Vodaphone shares continue slide, fall 4 percent

Growth of subscribers in U.S. is disappointing


LONDON - The Vodafone Group, a wireless favorite among investors, has lost a bit of its luster of late.

Yesterday, its shares fell nearly 4 percent, adding to a 12 percent slide this week, as analysts expressed concerns about disappointing growth of subscribers in the United States and the uncertain introduction of new wireless services in Europe.

Vodafone shares have now given back nearly all the gains accrued in a rally that began last fall. The shares closed yesterday in London down 3.7 percent, at 164.5 pence. On the New York Stock Exchange, its American depository receipts - each representing 10 shares of the British company - closed at $23.65, down 10 cents.

Shares of other European telecommunications companies also fell yesterday.

The intention of a large Vodafone shareholder to sell its stake contributed to the rapid deterioration of the share price this week, analysts said.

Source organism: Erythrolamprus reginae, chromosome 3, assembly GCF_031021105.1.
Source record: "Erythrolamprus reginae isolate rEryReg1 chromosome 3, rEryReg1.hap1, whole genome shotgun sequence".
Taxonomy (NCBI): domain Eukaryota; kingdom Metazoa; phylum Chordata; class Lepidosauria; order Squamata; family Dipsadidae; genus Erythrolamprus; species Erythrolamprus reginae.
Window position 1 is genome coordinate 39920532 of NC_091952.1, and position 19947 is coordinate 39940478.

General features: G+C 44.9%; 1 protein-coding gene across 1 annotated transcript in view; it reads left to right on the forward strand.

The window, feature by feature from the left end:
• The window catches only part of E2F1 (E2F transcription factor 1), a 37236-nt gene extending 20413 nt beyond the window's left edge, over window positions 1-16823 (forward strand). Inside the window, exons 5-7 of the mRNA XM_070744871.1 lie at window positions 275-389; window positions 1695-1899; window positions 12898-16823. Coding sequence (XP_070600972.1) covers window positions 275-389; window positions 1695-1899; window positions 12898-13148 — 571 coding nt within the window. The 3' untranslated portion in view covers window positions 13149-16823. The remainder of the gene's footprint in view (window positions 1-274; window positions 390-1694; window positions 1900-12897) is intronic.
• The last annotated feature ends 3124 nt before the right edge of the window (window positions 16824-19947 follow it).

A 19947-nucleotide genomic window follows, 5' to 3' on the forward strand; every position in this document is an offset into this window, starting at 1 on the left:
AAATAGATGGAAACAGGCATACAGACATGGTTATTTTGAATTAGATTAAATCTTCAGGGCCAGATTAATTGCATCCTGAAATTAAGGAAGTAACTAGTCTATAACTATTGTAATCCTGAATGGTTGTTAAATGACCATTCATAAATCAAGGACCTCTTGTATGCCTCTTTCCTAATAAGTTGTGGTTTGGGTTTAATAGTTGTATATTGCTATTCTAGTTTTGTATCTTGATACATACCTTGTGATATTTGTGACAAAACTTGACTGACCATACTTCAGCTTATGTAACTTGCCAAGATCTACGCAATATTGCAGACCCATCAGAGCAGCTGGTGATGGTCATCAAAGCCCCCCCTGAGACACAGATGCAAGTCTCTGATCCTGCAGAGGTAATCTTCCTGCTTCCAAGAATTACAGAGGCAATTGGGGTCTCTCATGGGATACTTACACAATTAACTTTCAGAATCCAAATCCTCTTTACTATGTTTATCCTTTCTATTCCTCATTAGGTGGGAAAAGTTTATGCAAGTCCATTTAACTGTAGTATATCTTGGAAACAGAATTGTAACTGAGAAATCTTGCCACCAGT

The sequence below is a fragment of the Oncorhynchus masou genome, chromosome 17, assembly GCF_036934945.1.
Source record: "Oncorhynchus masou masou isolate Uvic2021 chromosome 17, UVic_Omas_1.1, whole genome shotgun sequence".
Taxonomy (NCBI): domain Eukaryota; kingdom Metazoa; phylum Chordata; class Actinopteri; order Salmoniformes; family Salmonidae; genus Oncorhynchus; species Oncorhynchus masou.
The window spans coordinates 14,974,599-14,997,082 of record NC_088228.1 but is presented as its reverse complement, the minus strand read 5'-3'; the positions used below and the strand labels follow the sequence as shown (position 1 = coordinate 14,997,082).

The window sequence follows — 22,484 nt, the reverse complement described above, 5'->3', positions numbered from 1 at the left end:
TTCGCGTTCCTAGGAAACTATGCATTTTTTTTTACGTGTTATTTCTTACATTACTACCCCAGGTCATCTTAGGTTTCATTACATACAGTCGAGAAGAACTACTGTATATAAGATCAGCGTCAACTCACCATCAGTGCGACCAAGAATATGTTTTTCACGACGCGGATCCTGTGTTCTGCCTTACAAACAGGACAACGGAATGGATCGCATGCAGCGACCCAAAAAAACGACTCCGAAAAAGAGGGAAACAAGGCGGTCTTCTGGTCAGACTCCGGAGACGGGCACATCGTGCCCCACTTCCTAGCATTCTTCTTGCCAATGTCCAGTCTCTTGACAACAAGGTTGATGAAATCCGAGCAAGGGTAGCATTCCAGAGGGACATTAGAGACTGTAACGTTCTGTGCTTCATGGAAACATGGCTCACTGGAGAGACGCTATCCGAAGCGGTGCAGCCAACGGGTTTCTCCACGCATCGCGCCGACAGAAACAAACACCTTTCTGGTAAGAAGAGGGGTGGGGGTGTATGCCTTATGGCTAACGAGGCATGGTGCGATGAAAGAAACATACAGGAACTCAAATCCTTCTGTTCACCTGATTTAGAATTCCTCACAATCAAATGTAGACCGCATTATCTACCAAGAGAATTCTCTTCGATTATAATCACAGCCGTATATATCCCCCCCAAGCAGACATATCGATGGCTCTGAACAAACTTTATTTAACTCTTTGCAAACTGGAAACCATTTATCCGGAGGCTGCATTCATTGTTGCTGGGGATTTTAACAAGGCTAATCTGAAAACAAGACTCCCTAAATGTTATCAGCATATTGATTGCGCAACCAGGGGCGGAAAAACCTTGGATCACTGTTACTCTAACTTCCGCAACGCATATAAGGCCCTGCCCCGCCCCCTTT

Banco Santander Central Hispano, which owns 1.1 billion Vodafone shares, is looking to sell the stock to raise money to cover losses related to the devaluation of the Argentine peso.

Banco Santander, Spain's largest bank, has estimated that it stands to lose nearly $3 billion almost immediately from the devaluation.

Executives from Banco Santander were not immediately available. A spokesman for Vodafone declined to comment.

Other worries weighed on Vodafone shares, analysts said, including a disappointing report from Verizon Wireless, a cell phone operator in the United States. Vodafone owns 45 percent of the venture; Verizon Communications owns the rest.

Verizon Wireless said it added 750,000 subscribers in the fourth quarter of 2001, or nearly 200,000 fewer than some analysts had expected.

In addition, some retailers have reported disappointing sales of mobile phone handsets during the important Christmas selling period.

And NTT DoCoMo, the large Japanese phone company, said this week that it would fall short of targets for subscribers to its new wireless service that offers customers a continuous connection to the Internet.

"Vodafone is the leader, and it is one of the first stocks people go to if they want to take money out of the sector," said Richard Lewis of New Star Asset Management, which owns some Vodafone shares.

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